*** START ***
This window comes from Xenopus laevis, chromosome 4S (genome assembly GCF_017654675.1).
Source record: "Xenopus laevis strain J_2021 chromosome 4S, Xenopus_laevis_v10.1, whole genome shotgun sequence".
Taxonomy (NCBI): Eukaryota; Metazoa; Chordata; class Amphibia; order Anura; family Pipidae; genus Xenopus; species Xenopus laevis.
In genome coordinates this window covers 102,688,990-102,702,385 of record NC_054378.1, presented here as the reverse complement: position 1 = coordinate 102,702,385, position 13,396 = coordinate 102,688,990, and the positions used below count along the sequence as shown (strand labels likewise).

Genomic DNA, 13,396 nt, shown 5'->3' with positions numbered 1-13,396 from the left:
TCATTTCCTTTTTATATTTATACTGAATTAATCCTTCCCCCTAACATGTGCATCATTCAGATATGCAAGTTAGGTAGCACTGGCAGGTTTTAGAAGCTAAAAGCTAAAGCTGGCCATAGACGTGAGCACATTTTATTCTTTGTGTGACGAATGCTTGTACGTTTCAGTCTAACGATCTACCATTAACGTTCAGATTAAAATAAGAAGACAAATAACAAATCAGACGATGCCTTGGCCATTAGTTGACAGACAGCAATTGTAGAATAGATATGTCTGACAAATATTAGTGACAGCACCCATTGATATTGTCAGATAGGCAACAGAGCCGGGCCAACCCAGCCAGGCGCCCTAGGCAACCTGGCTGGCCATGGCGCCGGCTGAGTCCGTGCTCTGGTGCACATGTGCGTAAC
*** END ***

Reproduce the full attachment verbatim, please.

This window comes from Xenopus laevis, chromosome 4S (genome assembly GCF_017654675.1).
Source record: "Xenopus laevis strain J_2021 chromosome 4S, Xenopus_laevis_v10.1, whole genome shotgun sequence".
Taxonomy (NCBI): Eukaryota; Metazoa; Chordata; class Amphibia; order Anura; family Pipidae; genus Xenopus; species Xenopus laevis.
In genome coordinates this window covers 102,688,990-102,702,385 of record NC_054378.1, presented here as the reverse complement: position 1 = coordinate 102,702,385, position 13,396 = coordinate 102,688,990, and the positions used below count along the sequence as shown (strand labels likewise).

Genomic DNA, 13,396 nt, shown 5'->3' with positions numbered 1-13,396 from the left:
TCATTTCCTTTTTATATTTATACTGAATTAATCCTTCCCCCTAACATGTGCATCATTCAGATATGCAAGTTAGGTAGCACTGGCAGGTTTTAGAAGCTAAAAGCTAAAGCTGGCCATAGACGTGAGCACATTTTATTCTTTGTGTGACGAATGCTTGTACGTTTCAGTCTAACGATCTACCATTAACGTTCAGATTAAAATAAGAAGACAAATAACAAATCAGACGATGCCTTGGCCATTAGTTGACAGACAGCAATTGTAGAATAGATATGTCTGACAAATATTAGTGACAGCACCCATTGATATTGTCAGATAGGCAACAGAGCCGGGCCAACCCAGCCAGGCGCCCTAGGCAACCTGGCTGGCCATGGCGCCGGCTGAGTCCGTGCTCTGGTGCACATGTGCGTAAC